To close the loophole, the SFC proposed to expand the definition to include:
- Any acts of insider dealing involving overseas-listed securities or their derivatives if any one or more of such acts occur in Hong Kong; and
- Any acts of insider dealing involving Hong Kong-listed securities or their derivatives, regardless of where they occur.
Respondents to the consultation generally welcomed the proposal. Accordingly, the SFC decided to proceed with the amendment. The actual wording of the amendment will be available for review during the forthcoming legislative process.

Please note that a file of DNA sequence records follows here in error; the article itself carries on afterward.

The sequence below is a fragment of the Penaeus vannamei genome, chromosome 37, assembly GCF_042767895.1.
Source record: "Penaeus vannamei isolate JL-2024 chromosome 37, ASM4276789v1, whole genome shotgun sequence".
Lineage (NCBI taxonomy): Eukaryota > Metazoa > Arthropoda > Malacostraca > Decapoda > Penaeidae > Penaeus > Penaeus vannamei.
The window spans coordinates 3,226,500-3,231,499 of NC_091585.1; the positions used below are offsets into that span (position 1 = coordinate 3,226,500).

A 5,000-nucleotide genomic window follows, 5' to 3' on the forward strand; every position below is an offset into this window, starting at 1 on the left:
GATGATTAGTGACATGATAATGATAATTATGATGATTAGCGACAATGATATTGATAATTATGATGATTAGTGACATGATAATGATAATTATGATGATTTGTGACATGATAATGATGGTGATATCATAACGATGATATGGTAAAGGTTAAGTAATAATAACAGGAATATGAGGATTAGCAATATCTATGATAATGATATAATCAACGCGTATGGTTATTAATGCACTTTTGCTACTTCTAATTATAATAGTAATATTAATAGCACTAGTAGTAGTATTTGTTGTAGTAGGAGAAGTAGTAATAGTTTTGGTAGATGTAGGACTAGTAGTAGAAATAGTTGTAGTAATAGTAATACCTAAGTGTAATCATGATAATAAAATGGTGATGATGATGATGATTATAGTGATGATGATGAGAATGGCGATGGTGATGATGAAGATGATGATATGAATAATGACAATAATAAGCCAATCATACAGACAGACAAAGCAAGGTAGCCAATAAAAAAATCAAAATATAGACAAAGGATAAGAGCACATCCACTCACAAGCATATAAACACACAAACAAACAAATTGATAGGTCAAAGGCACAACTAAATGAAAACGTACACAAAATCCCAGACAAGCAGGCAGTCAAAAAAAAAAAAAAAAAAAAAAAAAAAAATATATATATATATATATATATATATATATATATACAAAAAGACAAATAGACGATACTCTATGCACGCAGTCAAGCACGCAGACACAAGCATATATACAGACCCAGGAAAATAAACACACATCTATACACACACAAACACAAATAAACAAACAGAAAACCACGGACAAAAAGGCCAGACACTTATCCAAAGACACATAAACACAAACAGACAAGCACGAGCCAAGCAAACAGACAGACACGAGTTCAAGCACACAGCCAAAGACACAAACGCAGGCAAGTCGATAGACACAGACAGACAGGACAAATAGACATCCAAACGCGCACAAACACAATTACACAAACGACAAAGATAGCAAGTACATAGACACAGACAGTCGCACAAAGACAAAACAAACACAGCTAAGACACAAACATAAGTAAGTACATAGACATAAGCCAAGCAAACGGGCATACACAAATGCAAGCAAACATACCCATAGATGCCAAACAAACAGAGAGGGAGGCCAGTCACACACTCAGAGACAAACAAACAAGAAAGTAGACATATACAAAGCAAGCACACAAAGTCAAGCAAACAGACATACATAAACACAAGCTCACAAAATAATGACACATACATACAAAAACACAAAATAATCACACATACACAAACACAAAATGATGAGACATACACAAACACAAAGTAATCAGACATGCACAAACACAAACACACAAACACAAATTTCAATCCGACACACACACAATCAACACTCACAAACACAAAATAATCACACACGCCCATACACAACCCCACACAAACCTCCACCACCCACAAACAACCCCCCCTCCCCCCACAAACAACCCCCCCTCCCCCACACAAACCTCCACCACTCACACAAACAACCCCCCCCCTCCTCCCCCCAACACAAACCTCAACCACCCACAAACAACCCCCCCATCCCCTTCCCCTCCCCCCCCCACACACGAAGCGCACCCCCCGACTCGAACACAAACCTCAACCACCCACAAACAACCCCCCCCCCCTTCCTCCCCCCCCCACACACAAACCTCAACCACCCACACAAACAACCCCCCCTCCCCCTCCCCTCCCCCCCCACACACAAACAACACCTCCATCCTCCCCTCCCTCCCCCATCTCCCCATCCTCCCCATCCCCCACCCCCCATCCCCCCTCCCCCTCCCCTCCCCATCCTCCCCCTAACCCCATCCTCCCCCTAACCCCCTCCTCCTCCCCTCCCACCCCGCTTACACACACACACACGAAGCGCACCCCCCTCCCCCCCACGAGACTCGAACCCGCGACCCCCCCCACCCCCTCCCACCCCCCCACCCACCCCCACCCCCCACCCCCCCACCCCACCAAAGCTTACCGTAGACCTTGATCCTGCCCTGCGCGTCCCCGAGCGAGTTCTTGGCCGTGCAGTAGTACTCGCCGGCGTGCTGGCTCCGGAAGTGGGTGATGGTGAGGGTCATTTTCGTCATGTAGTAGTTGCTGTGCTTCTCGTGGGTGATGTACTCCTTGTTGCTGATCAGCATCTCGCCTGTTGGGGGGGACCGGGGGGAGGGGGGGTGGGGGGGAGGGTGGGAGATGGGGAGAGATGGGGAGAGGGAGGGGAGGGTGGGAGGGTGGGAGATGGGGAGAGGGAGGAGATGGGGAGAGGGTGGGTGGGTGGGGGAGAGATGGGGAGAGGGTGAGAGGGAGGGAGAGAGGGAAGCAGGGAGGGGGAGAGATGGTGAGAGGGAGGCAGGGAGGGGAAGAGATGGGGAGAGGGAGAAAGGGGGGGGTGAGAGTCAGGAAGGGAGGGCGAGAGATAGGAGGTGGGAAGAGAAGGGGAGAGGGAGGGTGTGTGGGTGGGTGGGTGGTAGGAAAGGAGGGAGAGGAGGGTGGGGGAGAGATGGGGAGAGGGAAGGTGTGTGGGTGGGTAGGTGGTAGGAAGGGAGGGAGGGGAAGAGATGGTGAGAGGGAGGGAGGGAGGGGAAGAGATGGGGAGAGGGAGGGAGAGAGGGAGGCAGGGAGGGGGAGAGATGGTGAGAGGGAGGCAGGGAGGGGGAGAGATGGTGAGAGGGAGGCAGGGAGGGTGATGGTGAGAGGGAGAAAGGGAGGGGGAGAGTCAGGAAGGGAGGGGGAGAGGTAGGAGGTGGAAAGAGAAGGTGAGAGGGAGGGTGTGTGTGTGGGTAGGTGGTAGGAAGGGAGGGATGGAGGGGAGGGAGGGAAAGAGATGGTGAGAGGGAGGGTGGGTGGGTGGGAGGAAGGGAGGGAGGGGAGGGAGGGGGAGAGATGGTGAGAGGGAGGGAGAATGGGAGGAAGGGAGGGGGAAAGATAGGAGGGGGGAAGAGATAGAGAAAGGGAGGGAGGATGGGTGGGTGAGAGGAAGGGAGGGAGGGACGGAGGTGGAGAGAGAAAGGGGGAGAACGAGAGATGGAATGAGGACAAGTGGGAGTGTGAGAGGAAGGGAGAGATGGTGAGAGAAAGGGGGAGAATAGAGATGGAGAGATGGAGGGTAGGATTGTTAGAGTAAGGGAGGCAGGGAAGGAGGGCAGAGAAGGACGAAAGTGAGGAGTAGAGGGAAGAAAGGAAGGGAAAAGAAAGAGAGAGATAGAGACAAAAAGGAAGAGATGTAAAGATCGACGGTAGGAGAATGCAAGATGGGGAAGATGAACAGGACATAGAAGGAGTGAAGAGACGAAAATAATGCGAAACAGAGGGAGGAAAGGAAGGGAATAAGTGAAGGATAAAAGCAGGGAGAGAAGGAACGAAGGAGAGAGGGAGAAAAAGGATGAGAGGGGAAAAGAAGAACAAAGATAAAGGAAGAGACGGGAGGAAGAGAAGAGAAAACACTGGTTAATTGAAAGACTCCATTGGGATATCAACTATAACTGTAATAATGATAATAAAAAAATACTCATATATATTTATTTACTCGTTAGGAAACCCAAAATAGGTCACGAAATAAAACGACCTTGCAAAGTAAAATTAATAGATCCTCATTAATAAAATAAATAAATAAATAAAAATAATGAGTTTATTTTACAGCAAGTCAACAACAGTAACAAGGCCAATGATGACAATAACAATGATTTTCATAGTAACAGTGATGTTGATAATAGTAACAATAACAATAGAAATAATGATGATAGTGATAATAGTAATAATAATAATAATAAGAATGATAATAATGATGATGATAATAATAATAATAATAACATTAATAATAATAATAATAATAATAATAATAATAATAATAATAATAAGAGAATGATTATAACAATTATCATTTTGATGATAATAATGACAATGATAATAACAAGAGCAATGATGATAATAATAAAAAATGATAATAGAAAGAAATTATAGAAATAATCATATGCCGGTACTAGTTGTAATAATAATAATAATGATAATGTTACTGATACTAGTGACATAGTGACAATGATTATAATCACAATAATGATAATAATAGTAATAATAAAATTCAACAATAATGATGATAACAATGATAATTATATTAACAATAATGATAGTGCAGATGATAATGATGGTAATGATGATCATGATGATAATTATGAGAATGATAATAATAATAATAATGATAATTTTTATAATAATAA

On hold: Regulated person
The SFC put on hold a proposed expansion of its power towards regulated persons.
If a regulated person (that is, an individual or institution carrying out SFC regulated activities) is guilty of misconduct, or the SFC is of the opinion that they are not a fit and proper person to remain a regulated person, the SFC may take disciplinary actions including suspension or revocation of that person’s licence or registration, imposing fines and issuing reprimands.
Section 213 of the ordinance empowers the SFC to apply for court orders against regulated persons in the case of contravention of ordinance provisions or licensing/registration conditions. The SFC’s codes and guidelines do not carry legal force. This means that any breach of those codes and guidelines by a regulated person, however serious, does not give the SFC a right to apply for a court order against the person.